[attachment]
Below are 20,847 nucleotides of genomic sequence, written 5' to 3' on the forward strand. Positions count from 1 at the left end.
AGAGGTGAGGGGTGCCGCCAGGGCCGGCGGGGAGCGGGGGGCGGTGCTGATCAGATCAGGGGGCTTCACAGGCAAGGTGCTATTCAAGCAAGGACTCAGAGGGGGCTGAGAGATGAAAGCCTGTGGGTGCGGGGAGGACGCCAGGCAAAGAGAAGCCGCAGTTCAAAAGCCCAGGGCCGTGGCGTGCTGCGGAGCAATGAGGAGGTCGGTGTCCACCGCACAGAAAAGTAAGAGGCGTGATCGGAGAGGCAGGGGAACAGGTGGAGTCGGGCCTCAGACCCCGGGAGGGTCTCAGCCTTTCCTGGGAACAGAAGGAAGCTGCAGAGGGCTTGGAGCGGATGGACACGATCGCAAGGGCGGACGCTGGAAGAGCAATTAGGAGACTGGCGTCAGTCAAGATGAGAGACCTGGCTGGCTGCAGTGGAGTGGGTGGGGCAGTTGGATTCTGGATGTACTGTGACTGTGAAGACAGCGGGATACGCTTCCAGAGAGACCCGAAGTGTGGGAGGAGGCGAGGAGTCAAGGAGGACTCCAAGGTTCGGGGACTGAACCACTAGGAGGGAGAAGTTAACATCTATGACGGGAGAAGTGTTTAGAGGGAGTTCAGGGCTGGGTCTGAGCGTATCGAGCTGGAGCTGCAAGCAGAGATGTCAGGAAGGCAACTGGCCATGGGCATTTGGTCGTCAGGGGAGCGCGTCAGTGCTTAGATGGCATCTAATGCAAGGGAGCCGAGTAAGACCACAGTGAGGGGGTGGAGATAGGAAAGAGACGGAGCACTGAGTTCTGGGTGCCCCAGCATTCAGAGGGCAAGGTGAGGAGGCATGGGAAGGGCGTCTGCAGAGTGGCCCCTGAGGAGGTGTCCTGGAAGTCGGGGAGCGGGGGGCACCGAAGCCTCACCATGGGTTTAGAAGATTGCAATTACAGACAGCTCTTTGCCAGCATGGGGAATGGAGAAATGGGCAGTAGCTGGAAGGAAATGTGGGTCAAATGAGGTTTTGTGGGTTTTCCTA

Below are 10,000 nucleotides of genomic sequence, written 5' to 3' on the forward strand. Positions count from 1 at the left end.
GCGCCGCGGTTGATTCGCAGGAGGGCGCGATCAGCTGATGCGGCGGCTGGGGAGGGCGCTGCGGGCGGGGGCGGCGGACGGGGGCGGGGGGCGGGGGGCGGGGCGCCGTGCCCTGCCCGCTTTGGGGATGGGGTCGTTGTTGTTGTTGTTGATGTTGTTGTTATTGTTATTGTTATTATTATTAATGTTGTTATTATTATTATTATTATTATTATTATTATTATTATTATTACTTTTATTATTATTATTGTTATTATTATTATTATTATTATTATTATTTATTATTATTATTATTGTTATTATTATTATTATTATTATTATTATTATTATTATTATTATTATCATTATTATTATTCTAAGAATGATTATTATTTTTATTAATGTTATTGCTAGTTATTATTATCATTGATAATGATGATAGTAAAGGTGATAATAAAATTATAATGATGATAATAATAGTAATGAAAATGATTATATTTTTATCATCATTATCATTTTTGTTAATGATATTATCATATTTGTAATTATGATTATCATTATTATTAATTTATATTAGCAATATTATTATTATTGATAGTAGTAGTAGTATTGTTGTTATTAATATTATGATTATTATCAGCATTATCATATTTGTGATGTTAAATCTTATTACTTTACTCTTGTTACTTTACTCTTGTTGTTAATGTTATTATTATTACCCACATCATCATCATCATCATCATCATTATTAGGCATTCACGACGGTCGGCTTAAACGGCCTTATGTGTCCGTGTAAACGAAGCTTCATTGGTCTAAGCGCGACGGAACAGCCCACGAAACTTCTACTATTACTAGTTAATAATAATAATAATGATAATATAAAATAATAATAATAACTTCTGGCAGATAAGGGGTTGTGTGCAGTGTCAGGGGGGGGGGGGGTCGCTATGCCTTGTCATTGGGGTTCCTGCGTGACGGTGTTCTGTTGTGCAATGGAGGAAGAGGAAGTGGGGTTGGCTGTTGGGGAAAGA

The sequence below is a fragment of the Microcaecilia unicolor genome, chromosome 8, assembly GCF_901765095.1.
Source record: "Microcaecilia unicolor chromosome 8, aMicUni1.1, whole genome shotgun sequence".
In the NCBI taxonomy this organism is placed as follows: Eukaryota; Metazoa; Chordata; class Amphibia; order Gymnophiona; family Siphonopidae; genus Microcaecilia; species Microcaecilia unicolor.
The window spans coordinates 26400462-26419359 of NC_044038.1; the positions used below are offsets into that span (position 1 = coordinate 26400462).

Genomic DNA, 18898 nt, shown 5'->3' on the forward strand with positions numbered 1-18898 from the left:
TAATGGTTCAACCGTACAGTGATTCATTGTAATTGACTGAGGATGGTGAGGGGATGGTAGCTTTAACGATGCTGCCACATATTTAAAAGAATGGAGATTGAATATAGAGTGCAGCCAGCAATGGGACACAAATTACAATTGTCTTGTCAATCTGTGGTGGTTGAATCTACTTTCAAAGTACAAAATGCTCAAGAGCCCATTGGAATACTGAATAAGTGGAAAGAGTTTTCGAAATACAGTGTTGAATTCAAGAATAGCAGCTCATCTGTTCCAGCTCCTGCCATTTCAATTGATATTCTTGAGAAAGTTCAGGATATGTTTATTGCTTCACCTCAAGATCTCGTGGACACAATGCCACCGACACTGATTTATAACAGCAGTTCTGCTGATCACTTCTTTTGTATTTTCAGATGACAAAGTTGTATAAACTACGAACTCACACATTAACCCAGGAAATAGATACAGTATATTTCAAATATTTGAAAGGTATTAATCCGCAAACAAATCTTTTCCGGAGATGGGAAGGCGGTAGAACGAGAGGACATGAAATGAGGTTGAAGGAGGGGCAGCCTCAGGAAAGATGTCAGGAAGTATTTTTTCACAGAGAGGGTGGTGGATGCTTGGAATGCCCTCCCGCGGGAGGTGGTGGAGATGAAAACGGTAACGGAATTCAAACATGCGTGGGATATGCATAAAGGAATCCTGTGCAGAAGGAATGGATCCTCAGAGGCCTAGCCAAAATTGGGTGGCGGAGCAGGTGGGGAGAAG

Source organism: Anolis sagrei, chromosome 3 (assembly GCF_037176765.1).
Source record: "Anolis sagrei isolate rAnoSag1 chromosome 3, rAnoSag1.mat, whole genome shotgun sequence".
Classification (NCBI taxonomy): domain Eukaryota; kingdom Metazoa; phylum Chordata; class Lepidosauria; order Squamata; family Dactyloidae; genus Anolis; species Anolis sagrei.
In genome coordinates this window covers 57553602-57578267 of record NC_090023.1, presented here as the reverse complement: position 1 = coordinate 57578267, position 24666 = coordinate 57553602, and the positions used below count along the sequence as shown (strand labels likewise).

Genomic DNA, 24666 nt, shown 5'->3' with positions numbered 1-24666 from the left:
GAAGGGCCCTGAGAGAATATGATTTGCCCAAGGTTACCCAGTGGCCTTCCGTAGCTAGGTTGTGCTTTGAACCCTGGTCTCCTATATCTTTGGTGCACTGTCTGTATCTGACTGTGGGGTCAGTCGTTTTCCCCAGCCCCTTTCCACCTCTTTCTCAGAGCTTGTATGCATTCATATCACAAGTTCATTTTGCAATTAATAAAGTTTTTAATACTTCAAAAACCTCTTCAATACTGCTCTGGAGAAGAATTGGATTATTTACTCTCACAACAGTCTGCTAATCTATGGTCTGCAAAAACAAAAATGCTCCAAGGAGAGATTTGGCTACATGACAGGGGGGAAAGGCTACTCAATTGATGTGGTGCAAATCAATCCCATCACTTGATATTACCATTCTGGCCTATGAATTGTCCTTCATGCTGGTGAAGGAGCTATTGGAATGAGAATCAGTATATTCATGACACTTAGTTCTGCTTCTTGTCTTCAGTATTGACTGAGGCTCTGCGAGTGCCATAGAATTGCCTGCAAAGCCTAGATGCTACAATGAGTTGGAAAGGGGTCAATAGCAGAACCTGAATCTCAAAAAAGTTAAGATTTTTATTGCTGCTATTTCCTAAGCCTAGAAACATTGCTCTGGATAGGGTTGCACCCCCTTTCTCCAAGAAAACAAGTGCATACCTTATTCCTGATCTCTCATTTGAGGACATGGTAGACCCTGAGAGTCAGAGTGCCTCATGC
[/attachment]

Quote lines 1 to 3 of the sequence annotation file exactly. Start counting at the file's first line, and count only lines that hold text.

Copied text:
Below are 20,847 nucleotides of genomic sequence, written 5' to 3' on the forward strand. Positions count from 1 at the left end.
AGAGGTGAGGGGTGCCGCCAGGGCCGGCGGGGAGCGGGGGGCGGTGCTGATCAGATCAGGGGGCTTCACAGGCAAGGTGCTATTCAAGCAAGGACTCAGAGGGGGCTGAGAGATGAAAGCCTGTGGGTGCGGGGAGGACGCCAGGCAAAGAGAAGCCGCAGTTCAAAAGCCCAGGGCCGTGGCGTGCTGCGGAGCAATGAGGAGGTCGGTGTCCACCGCACAGAAAAGTAAGAGGCGTGATCGGAGAGGCAGGGGAACAGGTGGAGTCGGGCCTCAGACCCCGGGAGGGTCTCAGCCTTTCCTGGGAACAGAAGGAAGCTGCAGAGGGCTTGGAGCGGATGGACACGATCGCAAGGGCGGACGCTGGAAGAGCAATTAGGAGACTGGCGTCAGTCAAGATGAGAGACCTGGCTGGCTGCAGTGGAGTGGGTGGGGCAGTTGGATTCTGGATGTACTGTGACTGTGAAGACAGCGGGATACGCTTCCAGAGAGACCCGAAGTGTGGGAGGAGGCGAGGAGTCAAGGAGGACTCCAAGGTTCGGGGACTGAACCACTAGGAGGGAGAAGTTAACATCTATGACGGGAGAAGTGTTTAGAGGGAGTTCAGGGCTGGGTCTGAGCGTATCGAGCTGGAGCTGCAAGCAGAGATGTCAGGAAGGCAACTGGCCATGGGCATTTGGTCGTCAGGGGAGCGCGTCAGTGCTTAGATGGCATCTAATGCAAGGGAGCCGAGTAAGACCACAGTGAGGGGGTGGAGATAGGAAAGAGACGGAGCACTGAGTTCTGGGTGCCCCAGCATTCAGAGGGCAAGGTGAGGAGGCATGGGAAGGGCGTCTGCAGAGTGGCCCCTGAGGAGGTGTCCTGGAAGTCGGGGAGCGGGGGGCACCGAAGCCTCACCATGGGTTTAGAAGATTGCAATTACAGACAGCTCTTTGCCAGCATGGGGAATGGAGAAATGGGCAGTAGCTGGAAGGAAATGTGGGTCAAATGAGGTTTTGTGGGTTTTCCTA

Below are 10,000 nucleotides of genomic sequence, written 5' to 3' on the forward strand. Positions count from 1 at the left end.